Michael Tomasky Palms A Card
Michael Tomasky, writing in The American Prospect, gets very slippery with his excerpts and assertions. He is writing about right-wing critics of the anti-war protestors:
Never to be out-demagogued on such questions, Andrew Sullivan chirped in: "If [protesters] go ahead and try to impede those people in the military doing their jobs, if they launch a 'stop-the-war' movement after it has begun and American and British lives are at stake, it strikes me that they will massively overplay their hand. It took a long time in the Vietnam War for people to start campaigning against an existing war, and longer still for some to withhold support from the troops facing battle. If the anti-war brigades decide to cross that line instantly, then the backlash could be enormous. And deservedly so."
It gets worse still....
...This is a small sampling, and once the shooting does start -- and the countervailing protests, which will be immediate -- this kind of chest thumping will only get more insistent. Keep an eye open for the demagogue's standard tricks, the main one of which is on display in the O'Reilly and Sullivan quotes above -- to wit, intentionally blurring the line between protesting and harming the military. Impeding the military means giving away troops' positions and interfering with their progress; that's treason, or something very close to it, and we all agree that's bad. (The Prospect's Web log, Tapped, properly rebuked the "human shield" movement.) Protesting is ... protesting.
All very well. The Andrew Sullivan piece in question is here, and certainly seems to be referring to protestors impeding the military. And, since this is the Web, we can follow the link Sullivan provides to more clearly establish the context of Sullivan's statement:
Organizers of Antiwar Movement Plan to Go Beyond Protests
By Glenn Frankel
Washington Post Foreign Service
Monday, March 3, 2003; Page A14
LONDON, March 2 -- The people who helped organize the largest worldwide peace demonstration in history last month say they are not through yet.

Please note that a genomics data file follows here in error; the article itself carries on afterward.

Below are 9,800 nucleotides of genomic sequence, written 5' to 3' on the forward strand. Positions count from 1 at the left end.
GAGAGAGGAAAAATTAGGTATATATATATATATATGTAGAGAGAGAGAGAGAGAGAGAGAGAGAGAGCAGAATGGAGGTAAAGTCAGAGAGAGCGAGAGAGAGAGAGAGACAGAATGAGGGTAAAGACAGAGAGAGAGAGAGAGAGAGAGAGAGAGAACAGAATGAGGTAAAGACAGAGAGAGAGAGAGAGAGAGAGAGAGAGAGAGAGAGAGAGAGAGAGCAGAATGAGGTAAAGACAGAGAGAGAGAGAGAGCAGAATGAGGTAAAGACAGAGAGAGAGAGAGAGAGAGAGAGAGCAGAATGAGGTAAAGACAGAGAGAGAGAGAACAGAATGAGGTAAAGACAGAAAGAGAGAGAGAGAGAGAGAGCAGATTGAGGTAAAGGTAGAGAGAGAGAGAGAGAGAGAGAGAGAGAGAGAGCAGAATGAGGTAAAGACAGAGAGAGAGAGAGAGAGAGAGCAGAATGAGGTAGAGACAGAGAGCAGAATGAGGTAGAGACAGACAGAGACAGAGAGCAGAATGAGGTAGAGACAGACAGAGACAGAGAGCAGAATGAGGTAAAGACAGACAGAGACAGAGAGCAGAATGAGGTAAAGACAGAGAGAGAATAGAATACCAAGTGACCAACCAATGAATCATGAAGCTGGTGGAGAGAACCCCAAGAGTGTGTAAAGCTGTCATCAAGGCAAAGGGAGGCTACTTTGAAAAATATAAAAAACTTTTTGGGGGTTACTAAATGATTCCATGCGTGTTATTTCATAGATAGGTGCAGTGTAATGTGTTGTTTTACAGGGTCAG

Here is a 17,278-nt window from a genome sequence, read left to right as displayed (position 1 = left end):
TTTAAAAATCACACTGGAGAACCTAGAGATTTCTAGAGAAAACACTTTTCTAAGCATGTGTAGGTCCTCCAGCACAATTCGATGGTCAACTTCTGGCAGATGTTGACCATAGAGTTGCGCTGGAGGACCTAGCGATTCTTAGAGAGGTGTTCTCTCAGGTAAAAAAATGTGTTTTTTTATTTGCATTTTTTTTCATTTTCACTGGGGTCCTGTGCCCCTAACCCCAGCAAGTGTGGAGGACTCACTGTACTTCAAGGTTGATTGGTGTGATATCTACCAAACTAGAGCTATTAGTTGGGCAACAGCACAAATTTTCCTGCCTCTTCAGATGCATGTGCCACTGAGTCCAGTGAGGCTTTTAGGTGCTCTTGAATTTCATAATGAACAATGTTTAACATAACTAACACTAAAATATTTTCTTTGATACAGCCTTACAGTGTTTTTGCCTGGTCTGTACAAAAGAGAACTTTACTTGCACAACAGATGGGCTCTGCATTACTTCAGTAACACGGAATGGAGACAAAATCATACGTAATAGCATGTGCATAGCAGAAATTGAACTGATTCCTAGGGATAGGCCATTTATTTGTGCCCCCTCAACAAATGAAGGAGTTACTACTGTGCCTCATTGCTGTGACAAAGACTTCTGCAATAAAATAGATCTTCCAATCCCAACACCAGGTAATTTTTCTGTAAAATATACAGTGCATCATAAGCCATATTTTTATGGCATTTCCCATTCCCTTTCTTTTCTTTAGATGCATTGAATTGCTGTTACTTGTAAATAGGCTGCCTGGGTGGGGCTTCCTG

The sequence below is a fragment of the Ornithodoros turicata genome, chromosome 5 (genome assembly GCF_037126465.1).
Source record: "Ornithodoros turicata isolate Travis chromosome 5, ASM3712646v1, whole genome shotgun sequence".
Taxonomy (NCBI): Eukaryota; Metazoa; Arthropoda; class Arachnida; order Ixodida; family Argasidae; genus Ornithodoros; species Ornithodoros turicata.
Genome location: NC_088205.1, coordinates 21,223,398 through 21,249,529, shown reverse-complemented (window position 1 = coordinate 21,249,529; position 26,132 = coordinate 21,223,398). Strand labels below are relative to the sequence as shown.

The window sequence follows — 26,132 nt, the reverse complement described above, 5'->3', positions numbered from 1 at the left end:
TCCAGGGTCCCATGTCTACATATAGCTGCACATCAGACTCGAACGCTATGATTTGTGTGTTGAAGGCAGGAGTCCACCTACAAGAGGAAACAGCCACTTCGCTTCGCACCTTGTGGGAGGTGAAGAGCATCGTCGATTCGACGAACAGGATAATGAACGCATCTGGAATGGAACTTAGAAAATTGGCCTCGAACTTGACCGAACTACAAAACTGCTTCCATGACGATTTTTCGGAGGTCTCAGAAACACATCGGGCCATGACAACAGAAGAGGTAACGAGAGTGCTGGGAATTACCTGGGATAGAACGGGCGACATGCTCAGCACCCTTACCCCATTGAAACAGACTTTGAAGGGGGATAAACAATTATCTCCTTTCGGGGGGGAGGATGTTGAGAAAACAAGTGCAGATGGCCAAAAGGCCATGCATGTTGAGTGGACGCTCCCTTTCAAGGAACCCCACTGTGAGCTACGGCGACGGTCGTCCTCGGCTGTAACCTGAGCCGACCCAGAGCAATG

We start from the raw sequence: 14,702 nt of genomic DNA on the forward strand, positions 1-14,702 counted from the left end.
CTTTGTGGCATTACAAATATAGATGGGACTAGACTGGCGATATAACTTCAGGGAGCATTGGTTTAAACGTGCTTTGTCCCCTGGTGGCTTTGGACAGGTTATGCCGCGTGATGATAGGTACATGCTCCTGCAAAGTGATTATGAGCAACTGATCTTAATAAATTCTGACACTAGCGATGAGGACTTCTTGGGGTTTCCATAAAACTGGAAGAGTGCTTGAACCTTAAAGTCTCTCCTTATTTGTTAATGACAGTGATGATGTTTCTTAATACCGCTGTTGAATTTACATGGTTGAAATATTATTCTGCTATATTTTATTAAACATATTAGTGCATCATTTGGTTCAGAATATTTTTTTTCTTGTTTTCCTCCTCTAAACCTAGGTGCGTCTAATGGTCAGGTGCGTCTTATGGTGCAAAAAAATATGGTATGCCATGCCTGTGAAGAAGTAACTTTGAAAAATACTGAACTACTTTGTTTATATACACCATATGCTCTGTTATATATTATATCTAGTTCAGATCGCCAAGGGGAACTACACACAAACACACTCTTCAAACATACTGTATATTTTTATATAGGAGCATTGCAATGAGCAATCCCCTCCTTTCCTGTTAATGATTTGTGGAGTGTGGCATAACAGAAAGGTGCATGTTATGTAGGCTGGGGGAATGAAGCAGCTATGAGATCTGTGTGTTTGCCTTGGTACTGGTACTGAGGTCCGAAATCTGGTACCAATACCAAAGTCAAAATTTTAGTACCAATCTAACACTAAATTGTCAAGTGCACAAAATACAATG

...they intend to further disrupt war plans with acts of civil disobedience against U.S. military bases, supply depots and transports throughout Europe.
And, much later in the story:
Campaigns to disrupt U.S. forces have also been launched. Besides the dozens of activists who have traveled to Baghdad to volunteer as "human shields" against a U.S. attack, nine Dutch antiwar activists were arrested Tuesday for chaining themselves to the gates of a U.S. military center outside Rotterdam. In Italy, hundreds of protesters occupied train stations and railway tracks for nearly a week to delay trains carrying U.S. military equipment from northern Italy to the Camp Darby military base near Pisa. Irish protesters broke through the perimeter fence at Shannon airport in January and damaged a U.S. Navy plane, causing other planes to divert their flights and refuel elsewhere. Trade union movements in Italy and France are pledging work disruptions and considering general strikes if war breaks out.
Quite plainly, the activities described above clearly fall within the scope of "impeding the military" as explained by Tomasky.
Howard Kurtz grasped this distinction in reporting on Sullivan's remarks by placing them just below this:
In California, dozens of protesters plan to infiltrate Vandenberg Air Force Base on the central coast, hoping to disrupt work. A San Francisco-area collective called Direct Action to Stop the War plans to blockade the TransAmerica Pyramid, the Pacific Stock Exchange and the Federal Reserve in San Francisco.
"Protesters in Washington may focus on the White House. A spokesman for a national group, Peace Action, said plans called for activists to gather at 5 p.m. on the day the United States goes to war, or at that time the following day if an attack begins at night. Scott Lynch said protesters would probably block one of the White House driveways."
All of which will accomplish what?
Well, maybe Kurtz was blurring the line, but interfering with an Air Force base in wartime is not acceptable, even by the Tomasky Standard.
Might Tomasky have known any of this? Of course he did, or should have. But he knew the story he wanted to write, he knew he wanted to include Sullivan, and all that was missing was the evidence.